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This volume makes accessible a substantial range of recent research in
Cognitive Grammar. From disparate sources, it brings together a dozen
innovative papers, revised and integrated to form a coherent whole. This
work continues the ongoing program of progressively articulating the
theoretical framework and showing its descriptive application to varied
A number of major topics are examined in depth through multiple chapters
viewing them from different perspectives: grammatical constructions (their
general nature, their metonymic basis, their role in grammaticization),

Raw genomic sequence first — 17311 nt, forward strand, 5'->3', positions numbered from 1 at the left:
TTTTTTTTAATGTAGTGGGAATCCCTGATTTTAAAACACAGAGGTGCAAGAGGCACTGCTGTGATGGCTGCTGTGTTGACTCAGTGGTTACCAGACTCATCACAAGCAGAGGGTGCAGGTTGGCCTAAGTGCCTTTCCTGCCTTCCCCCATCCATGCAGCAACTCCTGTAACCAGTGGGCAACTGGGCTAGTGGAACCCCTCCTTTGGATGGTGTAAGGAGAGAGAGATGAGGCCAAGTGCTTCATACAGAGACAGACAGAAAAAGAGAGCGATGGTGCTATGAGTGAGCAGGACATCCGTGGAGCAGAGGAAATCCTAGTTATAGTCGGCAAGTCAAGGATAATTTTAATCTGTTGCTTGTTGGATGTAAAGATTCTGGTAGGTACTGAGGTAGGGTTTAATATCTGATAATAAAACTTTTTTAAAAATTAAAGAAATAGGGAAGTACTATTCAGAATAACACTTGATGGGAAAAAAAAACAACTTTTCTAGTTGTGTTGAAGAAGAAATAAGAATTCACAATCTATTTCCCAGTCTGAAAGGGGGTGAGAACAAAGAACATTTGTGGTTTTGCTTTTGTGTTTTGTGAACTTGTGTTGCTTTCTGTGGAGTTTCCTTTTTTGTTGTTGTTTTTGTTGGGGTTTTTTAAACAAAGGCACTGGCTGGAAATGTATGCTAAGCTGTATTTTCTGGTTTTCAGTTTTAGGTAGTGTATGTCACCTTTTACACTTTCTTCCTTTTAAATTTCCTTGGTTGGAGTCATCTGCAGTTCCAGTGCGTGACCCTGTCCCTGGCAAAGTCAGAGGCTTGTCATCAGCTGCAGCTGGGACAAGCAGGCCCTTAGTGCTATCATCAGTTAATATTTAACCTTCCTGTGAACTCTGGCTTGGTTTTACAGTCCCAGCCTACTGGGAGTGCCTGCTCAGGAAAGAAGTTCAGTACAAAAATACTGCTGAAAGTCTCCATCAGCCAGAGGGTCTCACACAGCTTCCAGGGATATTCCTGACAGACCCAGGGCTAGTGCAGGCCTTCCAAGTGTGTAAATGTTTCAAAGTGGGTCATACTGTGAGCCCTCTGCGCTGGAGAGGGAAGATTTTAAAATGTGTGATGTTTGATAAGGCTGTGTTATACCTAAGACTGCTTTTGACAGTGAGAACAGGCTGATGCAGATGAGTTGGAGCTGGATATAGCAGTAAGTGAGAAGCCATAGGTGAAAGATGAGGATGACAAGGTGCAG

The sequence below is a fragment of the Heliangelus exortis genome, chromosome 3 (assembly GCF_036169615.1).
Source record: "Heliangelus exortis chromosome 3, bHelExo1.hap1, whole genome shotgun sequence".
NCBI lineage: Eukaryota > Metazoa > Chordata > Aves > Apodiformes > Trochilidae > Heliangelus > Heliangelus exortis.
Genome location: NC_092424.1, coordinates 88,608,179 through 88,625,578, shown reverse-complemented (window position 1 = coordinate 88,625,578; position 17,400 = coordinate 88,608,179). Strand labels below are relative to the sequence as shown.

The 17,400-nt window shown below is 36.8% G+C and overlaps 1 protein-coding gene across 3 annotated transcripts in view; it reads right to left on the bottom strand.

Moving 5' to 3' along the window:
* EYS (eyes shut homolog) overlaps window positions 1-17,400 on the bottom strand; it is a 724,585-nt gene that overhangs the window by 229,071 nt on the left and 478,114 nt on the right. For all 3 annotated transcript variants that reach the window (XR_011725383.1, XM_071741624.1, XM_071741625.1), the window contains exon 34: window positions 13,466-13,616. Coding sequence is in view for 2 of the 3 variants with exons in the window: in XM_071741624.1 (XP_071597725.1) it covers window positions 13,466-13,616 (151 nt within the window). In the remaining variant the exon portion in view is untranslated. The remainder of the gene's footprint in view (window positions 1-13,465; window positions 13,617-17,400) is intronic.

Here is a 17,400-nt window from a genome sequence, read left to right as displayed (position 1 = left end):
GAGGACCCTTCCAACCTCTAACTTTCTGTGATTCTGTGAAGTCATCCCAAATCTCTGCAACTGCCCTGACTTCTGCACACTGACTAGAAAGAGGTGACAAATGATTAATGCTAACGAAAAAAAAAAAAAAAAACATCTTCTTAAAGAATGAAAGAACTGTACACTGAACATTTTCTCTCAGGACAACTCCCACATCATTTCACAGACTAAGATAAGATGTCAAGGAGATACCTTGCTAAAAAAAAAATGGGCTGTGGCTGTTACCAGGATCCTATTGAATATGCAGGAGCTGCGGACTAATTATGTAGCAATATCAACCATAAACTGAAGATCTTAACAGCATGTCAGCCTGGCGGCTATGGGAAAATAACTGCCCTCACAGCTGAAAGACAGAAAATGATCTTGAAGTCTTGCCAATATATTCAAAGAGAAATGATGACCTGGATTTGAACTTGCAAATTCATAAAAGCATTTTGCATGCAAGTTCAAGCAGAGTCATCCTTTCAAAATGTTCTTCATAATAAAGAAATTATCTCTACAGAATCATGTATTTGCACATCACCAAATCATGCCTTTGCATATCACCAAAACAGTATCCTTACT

nominal grounding (quantifiers, possessives, impersonal it), clausal
grounding (its relation to nominal grounding, an epistemic account of tense,
a systemic view of the English auxiliary), the "control cycle" (an abstract
cognitive model with many linguistic manifestations), finite clauses (their
internal structure and external grammar), and complex sentences
(complementation, subordination, coordination). In each case the
presentation builds from fundamentals and introduces the background
needed for comprehension. At the same time, by bringing fresh approaches
and new descriptive insights to classic problems, it represents a significant
advance in understanding grammar and indicates future directions of theory
and research in the Cognitive Grammar framework.
The book is of great interest to students and practitioners of cognitive
linguistics and to scholars in related areas.